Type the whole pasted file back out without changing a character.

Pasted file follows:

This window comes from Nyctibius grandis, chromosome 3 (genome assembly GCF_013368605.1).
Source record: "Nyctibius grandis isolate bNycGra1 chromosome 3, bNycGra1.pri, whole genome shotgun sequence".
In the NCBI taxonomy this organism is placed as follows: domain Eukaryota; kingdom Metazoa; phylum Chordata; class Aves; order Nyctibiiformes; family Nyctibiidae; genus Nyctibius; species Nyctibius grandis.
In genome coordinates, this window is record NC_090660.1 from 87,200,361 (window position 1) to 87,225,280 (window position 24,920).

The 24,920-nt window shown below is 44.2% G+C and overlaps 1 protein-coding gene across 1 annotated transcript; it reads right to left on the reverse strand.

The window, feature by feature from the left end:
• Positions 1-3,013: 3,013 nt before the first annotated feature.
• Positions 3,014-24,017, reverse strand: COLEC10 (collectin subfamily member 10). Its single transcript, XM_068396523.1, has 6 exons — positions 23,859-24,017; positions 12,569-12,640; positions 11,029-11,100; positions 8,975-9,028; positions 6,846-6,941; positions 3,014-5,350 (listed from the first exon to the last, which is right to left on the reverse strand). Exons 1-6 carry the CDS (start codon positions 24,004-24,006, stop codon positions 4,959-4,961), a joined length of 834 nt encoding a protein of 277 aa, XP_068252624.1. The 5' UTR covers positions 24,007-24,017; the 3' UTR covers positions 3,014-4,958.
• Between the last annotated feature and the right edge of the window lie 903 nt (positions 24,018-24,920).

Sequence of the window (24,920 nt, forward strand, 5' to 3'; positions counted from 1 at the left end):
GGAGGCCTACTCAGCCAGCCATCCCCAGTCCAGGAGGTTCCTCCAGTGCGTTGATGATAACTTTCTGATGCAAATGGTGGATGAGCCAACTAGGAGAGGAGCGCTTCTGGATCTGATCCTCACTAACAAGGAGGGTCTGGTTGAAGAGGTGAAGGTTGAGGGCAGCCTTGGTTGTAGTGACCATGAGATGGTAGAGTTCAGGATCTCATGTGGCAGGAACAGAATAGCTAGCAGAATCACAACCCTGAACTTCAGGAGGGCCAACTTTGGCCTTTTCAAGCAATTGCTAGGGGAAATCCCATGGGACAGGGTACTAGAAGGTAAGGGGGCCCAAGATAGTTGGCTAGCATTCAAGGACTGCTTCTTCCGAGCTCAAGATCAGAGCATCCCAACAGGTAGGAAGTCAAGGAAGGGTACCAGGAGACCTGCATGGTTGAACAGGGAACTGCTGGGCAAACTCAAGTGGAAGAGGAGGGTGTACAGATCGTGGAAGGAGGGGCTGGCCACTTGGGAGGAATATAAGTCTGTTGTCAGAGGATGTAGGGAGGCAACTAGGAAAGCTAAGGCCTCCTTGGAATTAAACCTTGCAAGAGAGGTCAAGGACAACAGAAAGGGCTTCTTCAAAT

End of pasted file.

This window comes from Nyctibius grandis, chromosome 3 (genome assembly GCF_013368605.1).
Source record: "Nyctibius grandis isolate bNycGra1 chromosome 3, bNycGra1.pri, whole genome shotgun sequence".
In the NCBI taxonomy this organism is placed as follows: domain Eukaryota; kingdom Metazoa; phylum Chordata; class Aves; order Nyctibiiformes; family Nyctibiidae; genus Nyctibius; species Nyctibius grandis.
In genome coordinates, this window is record NC_090660.1 from 87,200,361 (window position 1) to 87,225,280 (window position 24,920).

The 24,920-nt window shown below is 44.2% G+C and overlaps 1 protein-coding gene across 1 annotated transcript; it reads right to left on the reverse strand.

The window, feature by feature from the left end:
• Positions 1-3,013: 3,013 nt before the first annotated feature.
• Positions 3,014-24,017, reverse strand: COLEC10 (collectin subfamily member 10). Its single transcript, XM_068396523.1, has 6 exons — positions 23,859-24,017; positions 12,569-12,640; positions 11,029-11,100; positions 8,975-9,028; positions 6,846-6,941; positions 3,014-5,350 (listed from the first exon to the last, which is right to left on the reverse strand). Exons 1-6 carry the CDS (start codon positions 24,004-24,006, stop codon positions 4,959-4,961), a joined length of 834 nt encoding a protein of 277 aa, XP_068252624.1. The 5' UTR covers positions 24,007-24,017; the 3' UTR covers positions 3,014-4,958.
• Between the last annotated feature and the right edge of the window lie 903 nt (positions 24,018-24,920).

Sequence of the window (24,920 nt, forward strand, 5' to 3'; positions counted from 1 at the left end):
GGAGGCCTACTCAGCCAGCCATCCCCAGTCCAGGAGGTTCCTCCAGTGCGTTGATGATAACTTTCTGATGCAAATGGTGGATGAGCCAACTAGGAGAGGAGCGCTTCTGGATCTGATCCTCACTAACAAGGAGGGTCTGGTTGAAGAGGTGAAGGTTGAGGGCAGCCTTGGTTGTAGTGACCATGAGATGGTAGAGTTCAGGATCTCATGTGGCAGGAACAGAATAGCTAGCAGAATCACAACCCTGAACTTCAGGAGGGCCAACTTTGGCCTTTTCAAGCAATTGCTAGGGGAAATCCCATGGGACAGGGTACTAGAAGGTAAGGGGGCCCAAGATAGTTGGCTAGCATTCAAGGACTGCTTCTTCCGAGCTCAAGATCAGAGCATCCCAACAGGTAGGAAGTCAAGGAAGGGTACCAGGAGACCTGCATGGTTGAACAGGGAACTGCTGGGCAAACTCAAGTGGAAGAGGAGGGTGTACAGATCGTGGAAGGAGGGGCTGGCCACTTGGGAGGAATATAAGTCTGTTGTCAGAGGATGTAGGGAGGCAACTAGGAAAGCTAAGGCCTCCTTGGAATTAAACCTTGCAAGAGAGGTCAAGGACAACAGAAAGGGCTTCTTCAAAT